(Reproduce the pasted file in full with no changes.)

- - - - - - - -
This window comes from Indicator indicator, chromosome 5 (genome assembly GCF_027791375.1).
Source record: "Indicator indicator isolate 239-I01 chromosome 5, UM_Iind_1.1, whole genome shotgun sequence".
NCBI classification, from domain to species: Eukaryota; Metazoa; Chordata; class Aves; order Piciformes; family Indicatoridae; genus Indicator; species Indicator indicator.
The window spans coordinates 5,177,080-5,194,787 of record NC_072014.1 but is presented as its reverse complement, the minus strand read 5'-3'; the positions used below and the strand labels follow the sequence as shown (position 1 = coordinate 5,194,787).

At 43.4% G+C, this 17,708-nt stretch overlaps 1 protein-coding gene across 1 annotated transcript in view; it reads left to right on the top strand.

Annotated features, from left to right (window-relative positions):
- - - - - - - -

This window comes from Indicator indicator, chromosome 5 (genome assembly GCF_027791375.1).
Source record: "Indicator indicator isolate 239-I01 chromosome 5, UM_Iind_1.1, whole genome shotgun sequence".
NCBI classification, from domain to species: Eukaryota; Metazoa; Chordata; class Aves; order Piciformes; family Indicatoridae; genus Indicator; species Indicator indicator.
The window spans coordinates 5,177,080-5,194,787 of record NC_072014.1 but is presented as its reverse complement, the minus strand read 5'-3'; the positions used below and the strand labels follow the sequence as shown (position 1 = coordinate 5,194,787).

At 43.4% G+C, this 17,708-nt stretch overlaps 1 protein-coding gene across 1 annotated transcript in view; it reads left to right on the top strand.

Annotated features, from left to right (window-relative positions):